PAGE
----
- Can’t Unsee – A game that teaches design.
Mental models are a concept I discovered back when I was in college (thanks to the Farnam Street blog).
Mental models are different ways of understanding a complex, unpredictable world. They draw from a variety of disciplines (chemistry, physics, statistics, economics, etc.) in an effort to arrive at a more complete, accurate understanding of reality. Being aware of them can help you make better decisions and work more productively.
Logical thinking can be extremely powerful for making better decisions and solving problems. However, most of us receive little training in this area in school. So it’s worth spending some time on your own to learn how to think logically and avoid certain cognitive biases.
To be clear, I’m not recommending you become a robot or a “pure logic” Vulcan. That’s a great way to alienate yourself and lose your friends. But having logical thinking in your mental “toolbox” can be tremendously useful.
To get started, I recommend these resources:
- Less Wrong – A website devoted to teaching and promoting rationality.
- Harry Potter and the Methods of Rationality – A fanfic by AI researcher and decision theorist Eliezer Yudkowsky that teaches rationality using the Harry Potter stories.
Even if you took a statistics class in high school or college, you may not have learned how to think statistically.
Far more important than being able to calculate the standard deviation is learning how to interpret statistics you encounter in everyday life, such as in online articles or even ads.
Because while statistics can be a powerful tool for making sense of the world, they’re also a great tool for manipulating unsuspecting people. If you don’t want to be one of those people, understanding statistics is key.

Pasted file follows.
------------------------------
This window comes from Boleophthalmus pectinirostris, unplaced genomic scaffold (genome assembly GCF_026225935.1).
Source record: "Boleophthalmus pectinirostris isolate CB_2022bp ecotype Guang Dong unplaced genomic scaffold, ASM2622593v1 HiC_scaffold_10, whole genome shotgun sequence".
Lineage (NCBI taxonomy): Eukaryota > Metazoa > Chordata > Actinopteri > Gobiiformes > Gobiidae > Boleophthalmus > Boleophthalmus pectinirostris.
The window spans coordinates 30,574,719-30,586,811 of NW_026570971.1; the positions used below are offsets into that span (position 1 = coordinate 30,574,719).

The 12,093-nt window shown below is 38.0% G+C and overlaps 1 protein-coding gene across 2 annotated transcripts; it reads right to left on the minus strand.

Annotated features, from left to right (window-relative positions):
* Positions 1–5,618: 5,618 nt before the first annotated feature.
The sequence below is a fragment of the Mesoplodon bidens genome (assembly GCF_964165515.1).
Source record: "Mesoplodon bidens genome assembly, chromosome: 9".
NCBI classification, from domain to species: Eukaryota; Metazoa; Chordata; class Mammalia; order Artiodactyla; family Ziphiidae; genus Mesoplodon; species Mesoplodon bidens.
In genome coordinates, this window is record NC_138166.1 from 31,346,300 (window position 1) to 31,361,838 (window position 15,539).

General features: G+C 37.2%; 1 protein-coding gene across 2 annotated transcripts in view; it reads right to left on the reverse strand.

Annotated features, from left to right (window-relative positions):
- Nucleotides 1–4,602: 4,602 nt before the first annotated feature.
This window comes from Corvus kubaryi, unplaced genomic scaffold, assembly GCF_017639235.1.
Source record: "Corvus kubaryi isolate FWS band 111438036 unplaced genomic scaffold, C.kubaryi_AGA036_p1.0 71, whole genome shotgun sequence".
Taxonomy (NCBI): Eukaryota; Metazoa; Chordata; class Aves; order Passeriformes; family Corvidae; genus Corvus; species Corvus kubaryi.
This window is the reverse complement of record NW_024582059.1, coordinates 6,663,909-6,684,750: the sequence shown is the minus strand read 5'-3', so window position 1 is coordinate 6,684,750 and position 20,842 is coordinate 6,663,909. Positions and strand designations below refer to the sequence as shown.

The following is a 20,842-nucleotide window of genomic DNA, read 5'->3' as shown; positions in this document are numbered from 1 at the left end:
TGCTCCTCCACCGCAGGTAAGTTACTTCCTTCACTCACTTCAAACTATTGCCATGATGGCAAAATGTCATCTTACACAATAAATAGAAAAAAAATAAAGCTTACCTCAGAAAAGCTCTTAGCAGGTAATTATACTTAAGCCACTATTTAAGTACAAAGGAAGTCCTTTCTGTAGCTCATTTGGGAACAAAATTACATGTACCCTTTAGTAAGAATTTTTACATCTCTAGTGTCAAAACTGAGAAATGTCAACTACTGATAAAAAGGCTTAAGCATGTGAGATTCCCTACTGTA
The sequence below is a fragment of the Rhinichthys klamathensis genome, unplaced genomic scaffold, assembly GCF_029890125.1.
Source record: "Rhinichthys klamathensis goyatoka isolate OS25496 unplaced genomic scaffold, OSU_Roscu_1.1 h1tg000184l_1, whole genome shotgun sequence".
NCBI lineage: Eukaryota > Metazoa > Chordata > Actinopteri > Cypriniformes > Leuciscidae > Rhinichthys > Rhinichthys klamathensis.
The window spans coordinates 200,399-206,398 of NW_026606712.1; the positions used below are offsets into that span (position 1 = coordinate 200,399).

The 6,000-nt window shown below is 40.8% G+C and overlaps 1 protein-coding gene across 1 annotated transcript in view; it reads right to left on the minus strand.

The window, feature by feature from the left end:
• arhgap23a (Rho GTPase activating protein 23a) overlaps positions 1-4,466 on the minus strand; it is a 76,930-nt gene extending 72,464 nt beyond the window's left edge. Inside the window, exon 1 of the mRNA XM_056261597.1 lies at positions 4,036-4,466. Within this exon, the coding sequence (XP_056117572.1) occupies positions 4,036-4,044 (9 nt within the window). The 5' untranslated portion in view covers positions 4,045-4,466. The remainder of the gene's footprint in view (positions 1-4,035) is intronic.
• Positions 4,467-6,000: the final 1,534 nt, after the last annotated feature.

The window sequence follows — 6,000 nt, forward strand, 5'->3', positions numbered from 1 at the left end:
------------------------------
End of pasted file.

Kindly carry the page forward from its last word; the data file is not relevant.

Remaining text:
The best introduction we’ve found to this topic is How to Lie With Statistics. It explains how people misuse statistics (intentionally or not), and how you can spot shoddy statistical thinking.
We’ve reached a fascinating place technologically. Almost everyone has a device in their pockets that can take HD videos, shoot HDR photos, and record surprisingly decent audio. This has made digital media production more accessible than ever before.
Even if you don’t have aspirations to make videos or shoot photos professionally, learning the basics can be an asset to both your job and personal creative projects. To get started, I recommend these courses:
- iPhone Filmmaking: Create Cinematic Video With Your Phone
- How to Get Started with Photography
- Adobe Photoshop CC – Essentials Training Course
Also, if you’re a student or educator, you can get a great discount on Adobe Creative Cloud, which includes the apps that pros use for editing video, retouching photos, creating visual effects, and more.
Job interviews are something all of us have to do in one form or another. While they may not be fun, it is possible to make them less stressful and more positive experiences.
Foremost, remember that a job interview is not an interrogation. It’s just a conversation to help people decide if they can work together in a mutually beneficial way.
Of course, there’s a bit more to it than that. To learn how to rock your next job interview, check out these guides:
- How to Ace Your Next Job Interview: 35 Proven Tips
- 4 Tips to Ace Phone Interviews (Plus 8 Practice Interview Questions)
- 21 (Creative) Answers to Common Interview Questions